The Pagan Attis and Christian Jesus: A Spurious Connection?
Recently, it has been popular to suggest in some circles that Christianity was influenced, or even derived from, the ancient Roman mystery religions – religions often known to have orgiastic rituals and connection to a personal god. One pagan figure that is popular among proponents of this idea is Attis, a Phrygian god associated with vegetation and consort of the goddess Cybele. Attis is claimed to have been born of a virgin, crucified on a tree and rose again from the dead in a similar manner to Jesus. Those elements may sound similar, however closer examination shows that there is little evidence for these claims and that the original myth bears little resemblance to the Gospel narrative.
Mystery Religions and Christianity
Mystery religions arose during the Hellenistic Period and continued into the Roman Period until about the 5th century, when most pagan traditions in the Roman Empire were replaced by Christianity. They were characterized by elaborate orgiastic rituals, secret knowledge, and an emphasis on a direct personal relationship with a particular god.
The old Greek and Roman gods were distant and indifferent to human concerns. The gods of the mystery religions, however, genuinely cared about humanity and could be personally accessed with relative ease. Isis, the Egyptian goddess and the subject of a particularly popular mystery religion, fed the Nile with her tears and, in the past, was responsible for nurturing Pharaoh and giving him his divine power to govern Egypt effectively.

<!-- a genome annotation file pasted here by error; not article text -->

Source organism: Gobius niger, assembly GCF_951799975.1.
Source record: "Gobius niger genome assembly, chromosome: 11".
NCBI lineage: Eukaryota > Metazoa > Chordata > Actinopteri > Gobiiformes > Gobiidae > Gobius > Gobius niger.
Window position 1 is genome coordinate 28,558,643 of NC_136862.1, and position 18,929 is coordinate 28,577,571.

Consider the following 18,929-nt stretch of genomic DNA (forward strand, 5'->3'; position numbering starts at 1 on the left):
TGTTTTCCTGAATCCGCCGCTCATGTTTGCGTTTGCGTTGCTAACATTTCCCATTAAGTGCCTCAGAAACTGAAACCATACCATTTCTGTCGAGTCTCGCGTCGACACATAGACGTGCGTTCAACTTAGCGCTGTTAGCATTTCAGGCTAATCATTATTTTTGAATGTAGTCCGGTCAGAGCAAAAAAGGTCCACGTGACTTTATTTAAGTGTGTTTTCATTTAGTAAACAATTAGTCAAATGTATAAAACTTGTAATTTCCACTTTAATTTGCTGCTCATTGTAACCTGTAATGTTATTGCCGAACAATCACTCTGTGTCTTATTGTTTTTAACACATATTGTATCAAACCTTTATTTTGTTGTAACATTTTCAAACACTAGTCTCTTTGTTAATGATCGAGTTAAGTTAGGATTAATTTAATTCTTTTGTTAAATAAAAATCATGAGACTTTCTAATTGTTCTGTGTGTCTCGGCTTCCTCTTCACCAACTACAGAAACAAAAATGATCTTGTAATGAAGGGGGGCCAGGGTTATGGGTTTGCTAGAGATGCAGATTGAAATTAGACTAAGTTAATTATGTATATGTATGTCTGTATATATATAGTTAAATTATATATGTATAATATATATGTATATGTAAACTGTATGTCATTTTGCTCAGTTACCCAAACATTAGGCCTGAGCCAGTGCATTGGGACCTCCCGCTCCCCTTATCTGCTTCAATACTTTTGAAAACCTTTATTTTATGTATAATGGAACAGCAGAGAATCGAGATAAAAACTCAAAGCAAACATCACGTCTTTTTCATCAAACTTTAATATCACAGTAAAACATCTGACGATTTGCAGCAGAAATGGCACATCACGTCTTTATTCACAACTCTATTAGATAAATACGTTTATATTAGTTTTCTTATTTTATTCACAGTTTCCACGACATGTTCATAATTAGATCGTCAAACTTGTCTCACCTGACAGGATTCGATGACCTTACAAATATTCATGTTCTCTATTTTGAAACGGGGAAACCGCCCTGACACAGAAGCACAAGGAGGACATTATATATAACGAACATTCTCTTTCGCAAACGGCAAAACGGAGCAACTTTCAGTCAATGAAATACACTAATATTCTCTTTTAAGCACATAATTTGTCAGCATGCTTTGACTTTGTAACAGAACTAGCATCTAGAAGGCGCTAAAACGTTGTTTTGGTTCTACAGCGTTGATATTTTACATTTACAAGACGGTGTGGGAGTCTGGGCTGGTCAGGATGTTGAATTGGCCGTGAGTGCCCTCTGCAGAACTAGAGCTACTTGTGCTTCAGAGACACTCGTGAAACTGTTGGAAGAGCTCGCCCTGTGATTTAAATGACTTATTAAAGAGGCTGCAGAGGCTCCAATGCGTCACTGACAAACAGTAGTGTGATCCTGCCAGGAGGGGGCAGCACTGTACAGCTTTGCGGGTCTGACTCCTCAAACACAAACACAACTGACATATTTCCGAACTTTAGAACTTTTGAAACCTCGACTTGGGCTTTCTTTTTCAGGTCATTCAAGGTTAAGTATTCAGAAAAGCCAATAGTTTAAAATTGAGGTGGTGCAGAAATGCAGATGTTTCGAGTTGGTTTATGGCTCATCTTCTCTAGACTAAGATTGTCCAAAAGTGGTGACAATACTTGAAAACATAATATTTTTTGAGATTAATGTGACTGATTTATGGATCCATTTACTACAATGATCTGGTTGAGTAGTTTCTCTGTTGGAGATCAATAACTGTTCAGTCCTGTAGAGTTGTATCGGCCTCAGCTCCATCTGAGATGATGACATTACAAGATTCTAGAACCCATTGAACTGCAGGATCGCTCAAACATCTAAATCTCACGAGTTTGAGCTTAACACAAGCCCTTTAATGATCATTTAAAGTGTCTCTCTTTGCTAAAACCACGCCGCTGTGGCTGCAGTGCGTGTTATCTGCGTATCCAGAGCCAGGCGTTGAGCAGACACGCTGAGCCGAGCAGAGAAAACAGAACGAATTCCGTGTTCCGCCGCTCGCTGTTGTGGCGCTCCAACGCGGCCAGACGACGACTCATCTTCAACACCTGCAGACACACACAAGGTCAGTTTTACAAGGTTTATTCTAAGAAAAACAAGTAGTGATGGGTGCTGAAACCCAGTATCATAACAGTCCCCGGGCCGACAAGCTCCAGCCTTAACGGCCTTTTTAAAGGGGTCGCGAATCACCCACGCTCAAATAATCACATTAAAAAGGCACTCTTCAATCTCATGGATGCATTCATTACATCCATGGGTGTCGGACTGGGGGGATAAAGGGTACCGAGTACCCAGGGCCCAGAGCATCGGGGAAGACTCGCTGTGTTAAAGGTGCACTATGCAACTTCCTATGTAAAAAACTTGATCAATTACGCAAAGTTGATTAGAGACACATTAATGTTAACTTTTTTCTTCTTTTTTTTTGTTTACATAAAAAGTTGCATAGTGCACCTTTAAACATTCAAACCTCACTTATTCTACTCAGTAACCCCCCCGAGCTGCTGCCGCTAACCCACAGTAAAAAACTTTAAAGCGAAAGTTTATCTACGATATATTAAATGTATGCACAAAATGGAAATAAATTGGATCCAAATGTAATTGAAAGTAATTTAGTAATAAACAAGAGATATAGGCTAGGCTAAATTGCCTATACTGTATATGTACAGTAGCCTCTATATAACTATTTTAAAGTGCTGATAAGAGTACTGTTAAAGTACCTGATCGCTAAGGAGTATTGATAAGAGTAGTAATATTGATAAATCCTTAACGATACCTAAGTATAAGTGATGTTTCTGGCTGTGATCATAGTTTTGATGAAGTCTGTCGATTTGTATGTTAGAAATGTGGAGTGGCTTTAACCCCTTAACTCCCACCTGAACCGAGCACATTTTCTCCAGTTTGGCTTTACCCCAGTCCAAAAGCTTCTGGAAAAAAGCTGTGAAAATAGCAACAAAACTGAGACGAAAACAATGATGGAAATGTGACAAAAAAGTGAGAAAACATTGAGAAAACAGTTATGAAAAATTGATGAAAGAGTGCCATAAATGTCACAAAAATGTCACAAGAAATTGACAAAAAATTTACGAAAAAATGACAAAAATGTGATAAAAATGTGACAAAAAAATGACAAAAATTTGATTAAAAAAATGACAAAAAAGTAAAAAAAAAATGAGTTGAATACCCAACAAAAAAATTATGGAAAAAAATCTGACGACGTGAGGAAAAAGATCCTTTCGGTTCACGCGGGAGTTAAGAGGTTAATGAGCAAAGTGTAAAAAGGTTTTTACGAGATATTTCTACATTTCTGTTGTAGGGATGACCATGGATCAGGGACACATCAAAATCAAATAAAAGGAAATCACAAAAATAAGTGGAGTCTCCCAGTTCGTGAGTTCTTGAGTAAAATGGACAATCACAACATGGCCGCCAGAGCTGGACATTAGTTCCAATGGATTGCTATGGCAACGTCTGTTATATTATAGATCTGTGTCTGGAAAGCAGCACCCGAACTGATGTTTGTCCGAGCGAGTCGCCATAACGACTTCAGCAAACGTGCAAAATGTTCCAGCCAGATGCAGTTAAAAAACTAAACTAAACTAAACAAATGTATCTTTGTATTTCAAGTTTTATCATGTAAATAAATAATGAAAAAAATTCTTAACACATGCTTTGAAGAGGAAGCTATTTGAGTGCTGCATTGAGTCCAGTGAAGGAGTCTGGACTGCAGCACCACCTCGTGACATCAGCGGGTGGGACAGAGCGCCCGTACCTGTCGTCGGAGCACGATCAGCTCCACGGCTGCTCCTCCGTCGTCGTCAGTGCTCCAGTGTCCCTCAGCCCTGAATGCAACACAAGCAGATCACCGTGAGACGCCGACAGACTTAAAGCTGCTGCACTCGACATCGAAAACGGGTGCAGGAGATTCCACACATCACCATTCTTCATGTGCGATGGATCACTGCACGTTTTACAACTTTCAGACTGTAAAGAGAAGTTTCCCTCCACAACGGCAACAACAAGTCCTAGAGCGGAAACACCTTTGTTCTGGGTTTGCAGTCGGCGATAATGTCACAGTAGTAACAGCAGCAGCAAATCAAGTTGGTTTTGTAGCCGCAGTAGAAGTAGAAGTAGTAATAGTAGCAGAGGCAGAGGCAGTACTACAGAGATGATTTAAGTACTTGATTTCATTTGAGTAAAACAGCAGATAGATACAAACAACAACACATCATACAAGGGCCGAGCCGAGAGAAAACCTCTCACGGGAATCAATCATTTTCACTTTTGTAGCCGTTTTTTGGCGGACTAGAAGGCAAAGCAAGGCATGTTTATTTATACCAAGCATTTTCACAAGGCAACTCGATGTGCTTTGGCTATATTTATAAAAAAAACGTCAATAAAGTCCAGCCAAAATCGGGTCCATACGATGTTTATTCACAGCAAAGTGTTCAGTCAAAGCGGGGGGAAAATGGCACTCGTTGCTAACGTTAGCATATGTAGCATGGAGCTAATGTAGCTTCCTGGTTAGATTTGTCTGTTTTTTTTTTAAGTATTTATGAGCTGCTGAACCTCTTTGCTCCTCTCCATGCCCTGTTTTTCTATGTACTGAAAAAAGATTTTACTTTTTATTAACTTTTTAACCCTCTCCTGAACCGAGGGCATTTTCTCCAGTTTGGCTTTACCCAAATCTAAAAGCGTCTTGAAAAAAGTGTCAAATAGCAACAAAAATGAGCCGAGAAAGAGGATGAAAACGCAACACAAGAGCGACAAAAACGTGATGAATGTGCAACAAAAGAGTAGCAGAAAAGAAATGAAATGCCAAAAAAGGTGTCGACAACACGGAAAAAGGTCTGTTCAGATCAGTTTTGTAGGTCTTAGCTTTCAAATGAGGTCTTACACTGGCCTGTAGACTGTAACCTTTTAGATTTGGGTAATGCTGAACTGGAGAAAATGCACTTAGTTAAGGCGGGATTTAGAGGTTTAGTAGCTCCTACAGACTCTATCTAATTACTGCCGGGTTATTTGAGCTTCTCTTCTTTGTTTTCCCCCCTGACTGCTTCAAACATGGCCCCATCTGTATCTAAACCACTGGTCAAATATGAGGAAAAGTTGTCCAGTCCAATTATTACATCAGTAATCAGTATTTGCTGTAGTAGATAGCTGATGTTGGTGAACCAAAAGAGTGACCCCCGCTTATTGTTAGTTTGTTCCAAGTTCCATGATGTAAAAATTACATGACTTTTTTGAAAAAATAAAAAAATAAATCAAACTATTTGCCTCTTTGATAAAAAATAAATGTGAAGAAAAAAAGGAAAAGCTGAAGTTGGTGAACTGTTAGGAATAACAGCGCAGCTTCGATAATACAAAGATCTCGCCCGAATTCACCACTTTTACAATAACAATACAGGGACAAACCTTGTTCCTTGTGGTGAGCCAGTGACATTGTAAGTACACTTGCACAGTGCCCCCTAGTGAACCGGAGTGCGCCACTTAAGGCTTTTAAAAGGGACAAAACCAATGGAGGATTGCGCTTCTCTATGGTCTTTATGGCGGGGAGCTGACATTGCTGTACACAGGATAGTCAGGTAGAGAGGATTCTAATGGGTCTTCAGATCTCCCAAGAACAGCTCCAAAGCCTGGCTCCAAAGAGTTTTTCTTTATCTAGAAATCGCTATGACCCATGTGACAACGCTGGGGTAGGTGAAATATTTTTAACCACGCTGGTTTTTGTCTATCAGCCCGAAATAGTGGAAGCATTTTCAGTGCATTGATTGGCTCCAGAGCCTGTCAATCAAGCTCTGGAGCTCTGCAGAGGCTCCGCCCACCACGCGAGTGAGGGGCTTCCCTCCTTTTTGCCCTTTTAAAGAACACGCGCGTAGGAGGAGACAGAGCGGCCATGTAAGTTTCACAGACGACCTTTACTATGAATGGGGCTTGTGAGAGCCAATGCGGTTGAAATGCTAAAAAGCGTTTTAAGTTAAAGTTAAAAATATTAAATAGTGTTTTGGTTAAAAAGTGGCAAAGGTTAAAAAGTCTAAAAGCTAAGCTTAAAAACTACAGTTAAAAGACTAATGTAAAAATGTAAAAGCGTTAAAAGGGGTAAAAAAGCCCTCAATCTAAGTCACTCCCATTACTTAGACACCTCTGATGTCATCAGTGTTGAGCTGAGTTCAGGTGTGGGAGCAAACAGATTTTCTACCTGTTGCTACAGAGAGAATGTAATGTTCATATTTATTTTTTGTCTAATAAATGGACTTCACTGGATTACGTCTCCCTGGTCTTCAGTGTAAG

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Isis with Horus the Child. ( Public Domain )
Since Christianity has some similarities to these religions, some scholars have compared them to Christianity. Some claim to have found a lot of parallels to Christianity in mystery religions, particularly in the cult of the god Attis. Attis was associated with the goddess Cybele. The cult of Attis was a religion which involved orgiastic rites and rituals. The priests of the religion, the Gallai, were eunuchs. This requirement was part of a re-enactment of one of the principle myths regarding Attis and Cybele. It is claimed by some that Attis died on a tree and rose from the dead. It is also claimed that he was born on December 25th and that he was born of the virgin, Nana.
Attis performing a dance of the Cybele cult. ( Public Domain )
Attis Myths and Truth
How much truth is there to these claims? Not a lot of details are available regarding Attis, but most sources do not mention any of these similarities and the only ones that do mention them postdate the time of Jesus by several centuries and were written by Christian authors - meaning that any similarity to Christianity may have been due to the religion being interpreted through a Christian lens. Also, if the actual myth is examined, it bears little resemblance to the Gospel narrative.